It’s only been a few days since Osama Bin Laden was killed, and I can’t even count the number of news articles, opinion pieces, interviews, historical retrospectives, biographies, rants, and random comments I’ve read.
Most intriguing to me is the question of whether or not we should be celebrating someone’s death. I’ve read a couple of interesting postings specifically on this subject, but it brings up some larger questions about humanity.
I’ve always considered the human race to be one big organism. Each individual person is like a cell in the human body, with their own specific job in life. But the overall total is what makes up the “body” of humanity. Some people do the majority of our thinking, some people do the majority of “manual labor”. Some people make it their life’s work to heal others, some provide food, and – just like the cells in our body – some handle the unpleasant tasks like hygiene and waste disposal.
And some people are like cancer. They grow up with the specific intent of killing others.
Some of these cancers are so insidious that they actually threaten the existence of all of humanity.
Our cells do fight back when threatened, and if they can’t handle the attack on their own, the heroes of our our body – the white blood cells, for example – come to the rescue. But sometimes, even more drastic measures are required.
If a patient has to undergo surgery to remove a cancerous tumor, the surgeon needs to cut out a little more around the tumor – removing some healthy cells in the process. Consider that to be the equivalent to “collateral damage” in war (see my previous posting, Wrestling the Anaconda, for a humorous view of the “margins” that a surgeon needs to remove from around dead tissue during surgery ...)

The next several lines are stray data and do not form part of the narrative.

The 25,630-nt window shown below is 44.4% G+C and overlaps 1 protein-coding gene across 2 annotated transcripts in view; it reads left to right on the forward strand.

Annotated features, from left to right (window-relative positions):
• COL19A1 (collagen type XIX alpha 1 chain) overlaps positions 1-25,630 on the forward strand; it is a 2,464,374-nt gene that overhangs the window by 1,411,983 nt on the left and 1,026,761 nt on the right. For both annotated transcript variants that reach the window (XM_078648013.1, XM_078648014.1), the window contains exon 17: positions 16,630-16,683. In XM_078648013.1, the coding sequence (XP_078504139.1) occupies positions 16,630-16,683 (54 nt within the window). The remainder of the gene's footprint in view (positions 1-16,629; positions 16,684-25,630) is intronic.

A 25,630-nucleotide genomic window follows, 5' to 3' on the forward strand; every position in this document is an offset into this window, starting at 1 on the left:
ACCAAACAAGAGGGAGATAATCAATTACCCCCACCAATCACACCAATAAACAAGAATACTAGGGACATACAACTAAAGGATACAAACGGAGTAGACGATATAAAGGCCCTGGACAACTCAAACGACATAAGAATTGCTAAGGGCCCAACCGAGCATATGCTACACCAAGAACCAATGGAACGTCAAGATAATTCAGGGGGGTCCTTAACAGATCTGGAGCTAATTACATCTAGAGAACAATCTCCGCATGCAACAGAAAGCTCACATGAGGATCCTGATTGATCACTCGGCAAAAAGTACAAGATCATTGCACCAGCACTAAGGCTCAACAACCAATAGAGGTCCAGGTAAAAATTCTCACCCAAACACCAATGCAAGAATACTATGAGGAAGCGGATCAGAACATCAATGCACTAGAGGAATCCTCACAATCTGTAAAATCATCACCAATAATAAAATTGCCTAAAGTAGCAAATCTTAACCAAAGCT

Ok, it’s not a perfect analogy, but you get the idea.
The removal of Osama Bin Laden from the human collection was an extremely precise, laser accurate surgery – with very little collateral damage. But 1) we left a lot of dead on the road to get to him and 2) he managed to infect others with his particular cancer, and we don’t yet know how dangerous these others are. Their cause might die out on its own, but if they rise up and threaten the existence of humanity, the “cure” will probably not be very pleasant.
I am against violence and I am anti-war, but I do recognize the unfortunate necessity in certain circumstances. I am horrified by murder, but I recognize that we – as a society – must occasionally kill those who are murderers. As Mr. Spock wisely said in Star Trek: The Wrath of Khan, “The needs of the many outweigh the needs of the few.”
In this case, I must admit I am elated that Osama Bin Laden is dead. Not because I’m an American, but because I’m a human being– I’d certainly feel the same way about the people who released the Sarin Gas in the Tokyo Subway. Humanity has many obstacles to overcome. We need to find a way to live in peace. We need to control our population. We need to balance our economy with our consumption so we don’t deplete the Earth’s resources. We have to care for the environment. And along the way, we need to deal with these cancers that occasionally infect us.